Opening remarks will be by Dr. Robert Card, a professor in Oswego's department of philosophy who has done research in ethical theory, including biomedical ethics, business ethics and public policy.
"The topic of climate justice is relevant to us right now, because the vast majority of scientists confirm that human behavior is related to climate change, yet U.S. society now lags behind other developed nations in its commitment to address human-induced climate change," said Card.
Morrow, director of research at the Forum for Climate Engineering Assessment at American University, also is a visiting fellow at George Mason University's Institute for Philosophy and Public Policy. He studies climate ethics and climate policy with a particular focus on the ethics and governance of solar geoengineering and carbon removal.
As an example of this work, Morrow authored a 2014 article for the journal Ethics, Policy and Environment titled "Starting a Flood to Stop a Fire? Some Moral Constraints on Solar Radiation Management." He writes, "Solar radiation management (SRM), a form of climate engineering, would offset the effects of increased greenhouse gas concentrations by reducing the amount of sunlight absorbed by the Earth." Morrow goes on to examine the morality of such engineering, applying two constraints -- the Doctrine of Doing and Allowing, and the Doctrine of Double Effect -- to assess the argument for SRM and SRM research.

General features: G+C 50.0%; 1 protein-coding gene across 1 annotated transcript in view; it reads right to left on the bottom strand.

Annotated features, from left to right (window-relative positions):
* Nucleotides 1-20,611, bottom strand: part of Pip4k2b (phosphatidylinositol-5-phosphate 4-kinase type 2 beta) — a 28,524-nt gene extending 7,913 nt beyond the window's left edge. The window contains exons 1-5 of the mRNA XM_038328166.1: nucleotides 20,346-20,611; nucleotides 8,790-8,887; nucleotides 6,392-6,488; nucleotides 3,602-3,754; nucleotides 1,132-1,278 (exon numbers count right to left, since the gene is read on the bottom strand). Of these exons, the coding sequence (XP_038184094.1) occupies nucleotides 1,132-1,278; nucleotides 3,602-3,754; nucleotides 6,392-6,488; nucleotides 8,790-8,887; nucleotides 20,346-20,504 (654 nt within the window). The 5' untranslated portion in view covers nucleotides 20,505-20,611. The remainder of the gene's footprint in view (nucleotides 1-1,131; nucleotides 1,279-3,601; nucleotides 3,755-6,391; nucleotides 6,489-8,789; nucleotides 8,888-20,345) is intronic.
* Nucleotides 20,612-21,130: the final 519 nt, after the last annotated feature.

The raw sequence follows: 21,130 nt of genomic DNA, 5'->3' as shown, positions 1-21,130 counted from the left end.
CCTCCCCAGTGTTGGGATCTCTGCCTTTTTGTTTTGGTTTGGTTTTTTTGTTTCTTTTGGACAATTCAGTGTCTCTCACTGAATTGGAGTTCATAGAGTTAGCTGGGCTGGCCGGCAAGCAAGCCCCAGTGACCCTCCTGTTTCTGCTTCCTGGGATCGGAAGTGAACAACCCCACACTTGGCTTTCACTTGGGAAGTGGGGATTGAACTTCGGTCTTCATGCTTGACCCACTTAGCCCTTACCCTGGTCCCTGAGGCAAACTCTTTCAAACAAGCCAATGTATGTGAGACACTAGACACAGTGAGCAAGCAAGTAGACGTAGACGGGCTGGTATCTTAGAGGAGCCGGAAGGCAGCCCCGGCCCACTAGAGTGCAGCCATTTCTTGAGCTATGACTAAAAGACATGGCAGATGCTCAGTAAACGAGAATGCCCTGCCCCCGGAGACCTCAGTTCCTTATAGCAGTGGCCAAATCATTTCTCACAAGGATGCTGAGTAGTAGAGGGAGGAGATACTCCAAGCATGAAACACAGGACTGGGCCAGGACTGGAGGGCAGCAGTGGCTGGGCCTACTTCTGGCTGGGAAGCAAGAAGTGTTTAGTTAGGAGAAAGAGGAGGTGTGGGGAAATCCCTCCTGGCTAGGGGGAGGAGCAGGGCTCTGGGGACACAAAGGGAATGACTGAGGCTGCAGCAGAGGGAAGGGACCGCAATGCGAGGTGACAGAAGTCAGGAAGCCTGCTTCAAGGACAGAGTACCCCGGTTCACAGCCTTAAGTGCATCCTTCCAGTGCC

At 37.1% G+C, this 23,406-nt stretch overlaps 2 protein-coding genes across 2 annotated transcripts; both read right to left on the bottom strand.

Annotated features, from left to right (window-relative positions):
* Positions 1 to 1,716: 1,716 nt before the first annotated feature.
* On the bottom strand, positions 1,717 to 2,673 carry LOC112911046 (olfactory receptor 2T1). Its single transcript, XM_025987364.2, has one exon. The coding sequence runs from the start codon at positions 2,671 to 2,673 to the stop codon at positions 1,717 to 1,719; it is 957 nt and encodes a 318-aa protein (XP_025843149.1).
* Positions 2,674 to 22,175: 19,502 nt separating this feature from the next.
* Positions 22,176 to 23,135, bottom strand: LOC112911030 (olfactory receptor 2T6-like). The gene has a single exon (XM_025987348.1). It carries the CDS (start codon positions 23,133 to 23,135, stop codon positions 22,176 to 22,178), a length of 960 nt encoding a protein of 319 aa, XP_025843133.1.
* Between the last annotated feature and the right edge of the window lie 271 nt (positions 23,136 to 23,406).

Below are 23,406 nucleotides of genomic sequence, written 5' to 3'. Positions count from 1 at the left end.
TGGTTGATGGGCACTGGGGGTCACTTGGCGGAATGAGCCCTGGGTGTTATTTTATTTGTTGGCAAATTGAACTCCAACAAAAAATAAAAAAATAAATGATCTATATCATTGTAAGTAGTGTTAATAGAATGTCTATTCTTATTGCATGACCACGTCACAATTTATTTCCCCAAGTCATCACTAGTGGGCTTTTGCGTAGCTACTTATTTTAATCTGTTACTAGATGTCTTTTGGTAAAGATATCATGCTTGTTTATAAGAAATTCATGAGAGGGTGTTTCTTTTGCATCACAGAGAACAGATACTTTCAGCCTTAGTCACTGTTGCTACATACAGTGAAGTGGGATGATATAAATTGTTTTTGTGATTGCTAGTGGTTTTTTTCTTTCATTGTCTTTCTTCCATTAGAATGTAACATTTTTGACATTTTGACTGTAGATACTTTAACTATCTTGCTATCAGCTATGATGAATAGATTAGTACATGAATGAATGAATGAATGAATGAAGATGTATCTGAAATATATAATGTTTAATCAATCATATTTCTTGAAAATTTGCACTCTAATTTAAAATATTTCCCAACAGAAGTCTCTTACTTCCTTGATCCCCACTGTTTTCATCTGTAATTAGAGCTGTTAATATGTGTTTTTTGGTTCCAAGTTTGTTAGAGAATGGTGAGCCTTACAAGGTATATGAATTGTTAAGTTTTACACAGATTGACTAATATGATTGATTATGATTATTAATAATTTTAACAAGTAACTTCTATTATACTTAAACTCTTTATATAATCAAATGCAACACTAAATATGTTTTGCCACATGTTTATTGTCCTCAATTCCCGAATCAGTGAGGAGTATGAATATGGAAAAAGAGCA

Book in progress
Morrow is currently working on a book on values in climate policy. He also is the author of several philosophy textbooks: "Giving Reasons: An Extremely Short Introduction to Critical Thinking," "Moral Reasoning: A Text and Reader on Ethics and Contemporary Moral Issues," "Workbook for Arguments: A Complete Course in Critical Thinking" and the co-authored "The Great Conversation: A Historical Introduction to Philosophy," now in its 8th edition.
Morrow holds a doctorate from the City University of New York and a master's degree in public policy from the University of Chicago.
It is because of the philosophy department’s respect for such ideals as climate ethics that the lecture series was established to honor the late Warren Steinkraus.
Steinkraus retired in 1987 after a distinguished career of scholarship and teaching. He was personally committed to a wide array of human ideals such as social justice, equality, peace, nonviolence and aesthetic quality.
"Congregating in person is different and may help us to hear one another better and to be open to new and different ideas," said Card. He said the selection of Morrow for the 30th anniversary lecture enables participants to consider that "various questions of ethics and justice are raised by the fact that human behavior has caused once fruitful lands to become arid and has given rise to climate refugees."
The Warren Steinkraus Lectures on Human Ideals is a not-for-profit educational series. To become a contributor to the sustaining fund, visit oswego.edu/giving.
Parking is available in employee lots adjacent to Marano Campus Center. Parking on campus requires a $1 day-use permit for those who do not have a current SUNY Oswego parking sticker. For more information, visit oswego.edu/administration/parking.
People with disabilities needing assistance or special accommodations to attend this event should contact Lori Reitmeier of the philosophy department at 315-312-2249.